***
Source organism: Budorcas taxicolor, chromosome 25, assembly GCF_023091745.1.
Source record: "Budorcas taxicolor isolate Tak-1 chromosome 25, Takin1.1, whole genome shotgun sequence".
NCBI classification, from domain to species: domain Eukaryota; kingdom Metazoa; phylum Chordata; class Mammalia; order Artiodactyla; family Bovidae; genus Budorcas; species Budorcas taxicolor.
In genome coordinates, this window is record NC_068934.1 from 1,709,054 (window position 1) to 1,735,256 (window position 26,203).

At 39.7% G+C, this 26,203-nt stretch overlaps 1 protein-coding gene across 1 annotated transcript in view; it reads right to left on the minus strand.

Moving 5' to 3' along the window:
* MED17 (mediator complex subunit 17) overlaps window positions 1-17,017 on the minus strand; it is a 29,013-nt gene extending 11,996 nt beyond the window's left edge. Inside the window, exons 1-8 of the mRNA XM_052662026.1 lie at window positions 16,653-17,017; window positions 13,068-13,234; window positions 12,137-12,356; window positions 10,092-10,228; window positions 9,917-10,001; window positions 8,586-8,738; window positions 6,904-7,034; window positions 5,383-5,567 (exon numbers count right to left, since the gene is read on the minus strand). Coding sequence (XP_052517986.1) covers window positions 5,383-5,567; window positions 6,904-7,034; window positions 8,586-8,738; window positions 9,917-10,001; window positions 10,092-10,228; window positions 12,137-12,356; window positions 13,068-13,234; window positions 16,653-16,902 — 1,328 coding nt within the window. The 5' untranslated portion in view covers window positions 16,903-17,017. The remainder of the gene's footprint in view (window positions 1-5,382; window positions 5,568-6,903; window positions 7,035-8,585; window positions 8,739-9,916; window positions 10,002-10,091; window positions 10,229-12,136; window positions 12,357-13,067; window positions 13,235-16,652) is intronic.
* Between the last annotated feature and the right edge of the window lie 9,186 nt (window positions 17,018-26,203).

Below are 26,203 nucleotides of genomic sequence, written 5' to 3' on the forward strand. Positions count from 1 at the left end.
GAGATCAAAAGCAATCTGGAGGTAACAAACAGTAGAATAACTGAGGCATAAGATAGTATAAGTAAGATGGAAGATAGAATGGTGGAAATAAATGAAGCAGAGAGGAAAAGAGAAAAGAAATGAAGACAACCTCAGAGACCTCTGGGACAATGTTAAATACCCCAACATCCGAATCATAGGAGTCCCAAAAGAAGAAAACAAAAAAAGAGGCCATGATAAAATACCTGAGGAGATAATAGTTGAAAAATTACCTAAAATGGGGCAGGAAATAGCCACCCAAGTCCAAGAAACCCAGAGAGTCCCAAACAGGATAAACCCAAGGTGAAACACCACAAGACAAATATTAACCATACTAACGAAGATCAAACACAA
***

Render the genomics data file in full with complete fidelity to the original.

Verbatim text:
Source organism: Budorcas taxicolor, chromosome 25, assembly GCF_023091745.1.
Source record: "Budorcas taxicolor isolate Tak-1 chromosome 25, Takin1.1, whole genome shotgun sequence".
NCBI classification, from domain to species: domain Eukaryota; kingdom Metazoa; phylum Chordata; class Mammalia; order Artiodactyla; family Bovidae; genus Budorcas; species Budorcas taxicolor.
In genome coordinates, this window is record NC_068934.1 from 1,709,054 (window position 1) to 1,735,256 (window position 26,203).

At 39.7% G+C, this 26,203-nt stretch overlaps 1 protein-coding gene across 1 annotated transcript in view; it reads right to left on the minus strand.

Moving 5' to 3' along the window:
* MED17 (mediator complex subunit 17) overlaps window positions 1-17,017 on the minus strand; it is a 29,013-nt gene extending 11,996 nt beyond the window's left edge. Inside the window, exons 1-8 of the mRNA XM_052662026.1 lie at window positions 16,653-17,017; window positions 13,068-13,234; window positions 12,137-12,356; window positions 10,092-10,228; window positions 9,917-10,001; window positions 8,586-8,738; window positions 6,904-7,034; window positions 5,383-5,567 (exon numbers count right to left, since the gene is read on the minus strand). Coding sequence (XP_052517986.1) covers window positions 5,383-5,567; window positions 6,904-7,034; window positions 8,586-8,738; window positions 9,917-10,001; window positions 10,092-10,228; window positions 12,137-12,356; window positions 13,068-13,234; window positions 16,653-16,902 — 1,328 coding nt within the window. The 5' untranslated portion in view covers window positions 16,903-17,017. The remainder of the gene's footprint in view (window positions 1-5,382; window positions 5,568-6,903; window positions 7,035-8,585; window positions 8,739-9,916; window positions 10,002-10,091; window positions 10,229-12,136; window positions 12,357-13,067; window positions 13,235-16,652) is intronic.
* Between the last annotated feature and the right edge of the window lie 9,186 nt (window positions 17,018-26,203).

Below are 26,203 nucleotides of genomic sequence, written 5' to 3' on the forward strand. Positions count from 1 at the left end.
GAGATCAAAAGCAATCTGGAGGTAACAAACAGTAGAATAACTGAGGCATAAGATAGTATAAGTAAGATGGAAGATAGAATGGTGGAAATAAATGAAGCAGAGAGGAAAAGAGAAAAGAAATGAAGACAACCTCAGAGACCTCTGGGACAATGTTAAATACCCCAACATCCGAATCATAGGAGTCCCAAAAGAAGAAAACAAAAAAAGAGGCCATGATAAAATACCTGAGGAGATAATAGTTGAAAAATTACCTAAAATGGGGCAGGAAATAGCCACCCAAGTCCAAGAAACCCAGAGAGTCCCAAACAGGATAAACCCAAGGTGAAACACCACAAGACAAATATTAACCATACTAACGAAGATCAAACACAA